But they don’t really, really want it.

Casual sex is meaningless. Casual sex makes you feel empty inside. Casual sex makes you forget how to have a Real Relationship. Casual sex leads to rape. Casual sex is unfulfilling. Casual sex is cold and calculating (see: cost-benefit analysis). Casual sex is no way for a woman to live.

If you think this is an original idea, you’re quite wrong.

I’m not sure that these reporters deliberately set out to write this story over and over like so many Sisyphuses with their boulders. I’m not a professional journalist, but I spent a year studying to be one, and I remember what it’s like to try to collect interviews and assemble them into a coherent narrative. To be specific: the interviews that felt out of place, that couldn’t be woven into that narrative, were left out.

A college woman telling you that she’s had opportunities for relationships but turned them down because casual sex is just too fun and fulfilling would not “fit in.” A 40-year-old woman telling you that her loving husband doesn’t care if she’s out hooking up with someone else a few nights a week would not “fit in.” And, for that matter, a young man telling you that he’s having casual sex not because HORMONES but because he’d like to figure out what he’s looking for in a partner wouldn’t fit in either, because men are only supposed to have casual sex because their penishormones make them.

We need to change the way we talk about casual sex. It needs to be more inclusive, both of people and of narratives. Writing the exact same story again isn’t just boring; it’s bad journalism.

~~~

Further reading:

The Letter I Didn’t Write

[Content note: depression, suicide, self-harm, eating disorders, sexual assault]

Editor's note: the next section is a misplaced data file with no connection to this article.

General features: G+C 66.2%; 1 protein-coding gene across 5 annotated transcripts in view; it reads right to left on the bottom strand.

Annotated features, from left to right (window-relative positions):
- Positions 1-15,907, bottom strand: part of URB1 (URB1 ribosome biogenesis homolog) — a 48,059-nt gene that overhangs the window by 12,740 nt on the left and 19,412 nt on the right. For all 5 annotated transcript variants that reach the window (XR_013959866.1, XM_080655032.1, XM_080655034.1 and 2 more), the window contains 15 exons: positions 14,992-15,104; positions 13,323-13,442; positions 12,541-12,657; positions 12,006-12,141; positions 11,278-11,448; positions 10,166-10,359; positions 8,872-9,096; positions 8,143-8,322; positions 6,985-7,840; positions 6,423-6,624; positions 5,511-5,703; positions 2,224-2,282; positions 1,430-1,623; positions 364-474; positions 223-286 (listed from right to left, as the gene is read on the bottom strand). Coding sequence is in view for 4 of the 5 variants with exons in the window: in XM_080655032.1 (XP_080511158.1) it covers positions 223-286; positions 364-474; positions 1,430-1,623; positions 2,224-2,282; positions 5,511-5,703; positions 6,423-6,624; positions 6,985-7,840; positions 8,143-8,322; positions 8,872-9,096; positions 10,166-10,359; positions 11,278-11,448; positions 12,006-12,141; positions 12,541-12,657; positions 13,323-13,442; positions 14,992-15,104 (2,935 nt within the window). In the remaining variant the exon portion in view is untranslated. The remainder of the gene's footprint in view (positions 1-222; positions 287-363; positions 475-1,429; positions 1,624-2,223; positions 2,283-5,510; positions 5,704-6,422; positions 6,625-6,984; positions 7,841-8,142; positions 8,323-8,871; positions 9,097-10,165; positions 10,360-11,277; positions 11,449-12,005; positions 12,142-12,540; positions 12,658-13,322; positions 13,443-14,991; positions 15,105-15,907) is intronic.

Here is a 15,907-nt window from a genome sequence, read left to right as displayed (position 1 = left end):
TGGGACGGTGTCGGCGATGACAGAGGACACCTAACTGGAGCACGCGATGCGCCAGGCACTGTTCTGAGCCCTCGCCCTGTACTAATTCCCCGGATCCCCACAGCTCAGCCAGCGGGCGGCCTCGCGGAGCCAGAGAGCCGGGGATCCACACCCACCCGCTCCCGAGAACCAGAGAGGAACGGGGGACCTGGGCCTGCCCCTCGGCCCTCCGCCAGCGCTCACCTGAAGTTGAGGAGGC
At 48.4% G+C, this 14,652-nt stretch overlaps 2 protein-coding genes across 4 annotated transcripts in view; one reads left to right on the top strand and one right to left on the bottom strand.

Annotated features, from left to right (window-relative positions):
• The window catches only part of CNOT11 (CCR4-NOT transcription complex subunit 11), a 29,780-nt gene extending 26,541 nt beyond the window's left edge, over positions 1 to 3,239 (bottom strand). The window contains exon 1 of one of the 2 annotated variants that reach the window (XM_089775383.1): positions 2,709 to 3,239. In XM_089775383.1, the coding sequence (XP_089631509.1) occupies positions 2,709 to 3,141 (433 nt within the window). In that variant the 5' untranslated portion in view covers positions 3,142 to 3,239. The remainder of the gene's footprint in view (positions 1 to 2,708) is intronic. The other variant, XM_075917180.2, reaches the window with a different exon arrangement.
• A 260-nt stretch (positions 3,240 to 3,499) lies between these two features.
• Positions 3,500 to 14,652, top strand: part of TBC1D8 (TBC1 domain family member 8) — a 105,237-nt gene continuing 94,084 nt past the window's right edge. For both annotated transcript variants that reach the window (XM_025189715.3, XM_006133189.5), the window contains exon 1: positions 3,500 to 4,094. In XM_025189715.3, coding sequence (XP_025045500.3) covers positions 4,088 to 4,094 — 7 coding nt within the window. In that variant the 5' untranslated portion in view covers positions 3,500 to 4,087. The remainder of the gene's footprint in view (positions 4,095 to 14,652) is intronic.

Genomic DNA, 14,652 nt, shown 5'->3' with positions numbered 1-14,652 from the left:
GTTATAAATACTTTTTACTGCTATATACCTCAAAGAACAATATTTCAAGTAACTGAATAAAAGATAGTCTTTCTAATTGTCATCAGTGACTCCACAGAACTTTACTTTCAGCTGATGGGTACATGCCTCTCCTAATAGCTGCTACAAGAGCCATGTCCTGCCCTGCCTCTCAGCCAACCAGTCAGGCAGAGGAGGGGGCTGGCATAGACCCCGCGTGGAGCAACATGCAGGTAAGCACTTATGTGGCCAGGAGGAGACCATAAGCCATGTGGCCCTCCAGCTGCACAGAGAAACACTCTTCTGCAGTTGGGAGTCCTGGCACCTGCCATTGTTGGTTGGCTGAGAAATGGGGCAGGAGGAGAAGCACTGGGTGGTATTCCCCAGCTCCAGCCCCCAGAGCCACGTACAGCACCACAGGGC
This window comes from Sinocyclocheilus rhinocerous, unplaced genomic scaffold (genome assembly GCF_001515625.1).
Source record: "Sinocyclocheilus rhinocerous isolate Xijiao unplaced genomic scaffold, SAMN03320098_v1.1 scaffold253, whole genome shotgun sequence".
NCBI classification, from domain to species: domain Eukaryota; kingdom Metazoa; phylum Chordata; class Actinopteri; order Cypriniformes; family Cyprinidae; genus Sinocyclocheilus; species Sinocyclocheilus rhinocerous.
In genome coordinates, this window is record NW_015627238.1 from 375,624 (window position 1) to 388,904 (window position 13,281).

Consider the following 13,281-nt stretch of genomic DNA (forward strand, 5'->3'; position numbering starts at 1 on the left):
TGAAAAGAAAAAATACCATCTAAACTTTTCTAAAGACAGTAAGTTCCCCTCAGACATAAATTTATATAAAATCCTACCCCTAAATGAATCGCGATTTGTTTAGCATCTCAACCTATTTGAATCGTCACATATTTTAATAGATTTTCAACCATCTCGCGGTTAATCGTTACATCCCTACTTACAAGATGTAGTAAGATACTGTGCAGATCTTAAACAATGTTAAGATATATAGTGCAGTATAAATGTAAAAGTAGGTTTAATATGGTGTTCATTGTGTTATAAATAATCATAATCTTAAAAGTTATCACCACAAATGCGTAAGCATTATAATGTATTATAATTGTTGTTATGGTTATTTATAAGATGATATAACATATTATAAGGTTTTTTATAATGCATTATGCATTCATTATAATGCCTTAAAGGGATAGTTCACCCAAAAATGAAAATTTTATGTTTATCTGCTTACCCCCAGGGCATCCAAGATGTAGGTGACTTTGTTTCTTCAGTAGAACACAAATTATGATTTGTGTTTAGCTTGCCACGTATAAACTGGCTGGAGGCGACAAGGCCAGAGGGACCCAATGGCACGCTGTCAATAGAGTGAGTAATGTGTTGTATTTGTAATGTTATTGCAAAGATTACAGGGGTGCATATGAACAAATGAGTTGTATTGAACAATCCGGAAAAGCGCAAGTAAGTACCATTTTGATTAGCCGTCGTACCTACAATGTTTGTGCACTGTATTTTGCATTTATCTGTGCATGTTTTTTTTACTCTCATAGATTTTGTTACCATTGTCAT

This is a long and intensely personal post about college, which I graduated from today. I’m writing it more for myself than for you, so feel free to skip it if you come here mainly for the political rants and psychological babble.

A few weeks ago I got a Facebook invite about a book that some students were compiling. Any current Northwestern senior could contribute a letter, anonymous or not, about their four years at Northwestern, addressed either to themselves four years ago or four years from now. This fall, incoming freshman will receive a copy of the book.

I waffled for a few weeks, finally convinced myself that I had nothing to say, and let the deadline pass.

Of course, that’s not true. I had plenty to say, but I knew that if, four years ago, I had received a letter from my current self about my college experience, I would’ve packed back up and ran the fuck away. Why do that to an innocent freshman?

If you don’t have anything nice to say, don’t say anything at all.

I’ve heard this for my entire life, and it’s the little voice in my head that so often keeps me silent. But usually I can ignore it, which is why this blog exists.

This time it worked. While I won’t say that I have nothing nice to say about my four years at Northwestern, most of it is not very nice. So I stayed silent.

But now it’s my graduation day, and, as with everything else in my life, I can’t fully process or move on from these four years without writing about them. Besides, this is my blog, not anyone’s book meant to provide inspiration and guidance to a new generation of Northwestern students. This space is mine, and this is the letter I didn’t write.

~~~

[Read more...]

Small Things You Can Do To Improve Mental Health In Your Community

[Content note: suicide, mental illness]

A few weeks ago Northwestern lost yet another student to suicide. There’s been pressure building all year for improved mental health services on campus, and I think that pressure will soon culminate in real, helpful changes on campus.

At the same time, some have been saying that what we need is not better mental healthcare services, but changes in campus “culture,” such as a reduction in the stigma of accessing mental healthcare and an increase in our willingness to discuss mental health which each other.

I don’t think that these things are mutually exclusive; I think we need both. People whose troubles are relatively minor will benefit from increased openness about mental health on campus without needing any improvements in mental healthcare, but those who suffer from serious mental illnesses–the kind that can contribute to suicide–need more than just supportive friends and professors. They need treatment. Right now, it’s becoming clear that many of those people are not getting the help they need.

Echoing these debates, a blog run by Northwestern students called Sherman Ave posted a piece called “A Reflection on Death, Privilege, and The College Experience.” (Sherman Ave usually sticks to humor, but this time it poignantly diverged.) The author wrote: